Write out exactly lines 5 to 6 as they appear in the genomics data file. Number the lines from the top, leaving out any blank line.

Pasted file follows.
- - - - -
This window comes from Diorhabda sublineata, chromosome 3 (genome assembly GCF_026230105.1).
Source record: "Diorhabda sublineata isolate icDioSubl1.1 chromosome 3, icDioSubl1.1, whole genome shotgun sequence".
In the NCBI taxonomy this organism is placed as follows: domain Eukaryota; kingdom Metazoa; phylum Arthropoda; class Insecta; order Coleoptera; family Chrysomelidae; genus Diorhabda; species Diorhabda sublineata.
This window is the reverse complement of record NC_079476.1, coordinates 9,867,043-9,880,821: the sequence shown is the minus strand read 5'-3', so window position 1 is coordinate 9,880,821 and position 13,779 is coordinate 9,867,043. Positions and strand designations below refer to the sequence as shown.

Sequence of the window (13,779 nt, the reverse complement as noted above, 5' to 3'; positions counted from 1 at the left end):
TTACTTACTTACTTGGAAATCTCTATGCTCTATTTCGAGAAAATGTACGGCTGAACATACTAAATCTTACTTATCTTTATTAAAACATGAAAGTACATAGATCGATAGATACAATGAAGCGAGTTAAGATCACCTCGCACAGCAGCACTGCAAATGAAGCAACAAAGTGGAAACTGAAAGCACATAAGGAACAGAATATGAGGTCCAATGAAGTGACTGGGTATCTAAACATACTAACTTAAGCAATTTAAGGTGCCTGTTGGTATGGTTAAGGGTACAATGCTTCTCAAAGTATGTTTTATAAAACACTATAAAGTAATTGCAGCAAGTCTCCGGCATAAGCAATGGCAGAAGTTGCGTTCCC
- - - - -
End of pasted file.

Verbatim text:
Sequence of the window (13,779 nt, the reverse complement as noted above, 5' to 3'; positions counted from 1 at the left end):
TTACTTACTTACTTGGAAATCTCTATGCTCTATTTCGAGAAAATGTACGGCTGAACATACTAAATCTTACTTATCTTTATTAAAACATGAAAGTACATAGATCGATAGATACAATGAAGCGAGTTAAGATCACCTCGCACAGCAGCACTGCAAATGAAGCAACAAAGTGGAAACTGAAAGCACATAAGGAACAGAATATGAGGTCCAATGAAGTGACTGGGTATCTAAACATACTAACTTAAGCAATTTAAGGTGCCTGTTGGTATGGTTAAGGGTACAATGCTTCTCAAAGTATGTTTTATAAAACACTATAAAGTAATTGCAGCAAGTCTCCGGCATAAGCAATGGCAGAAGTTGCGTTCCC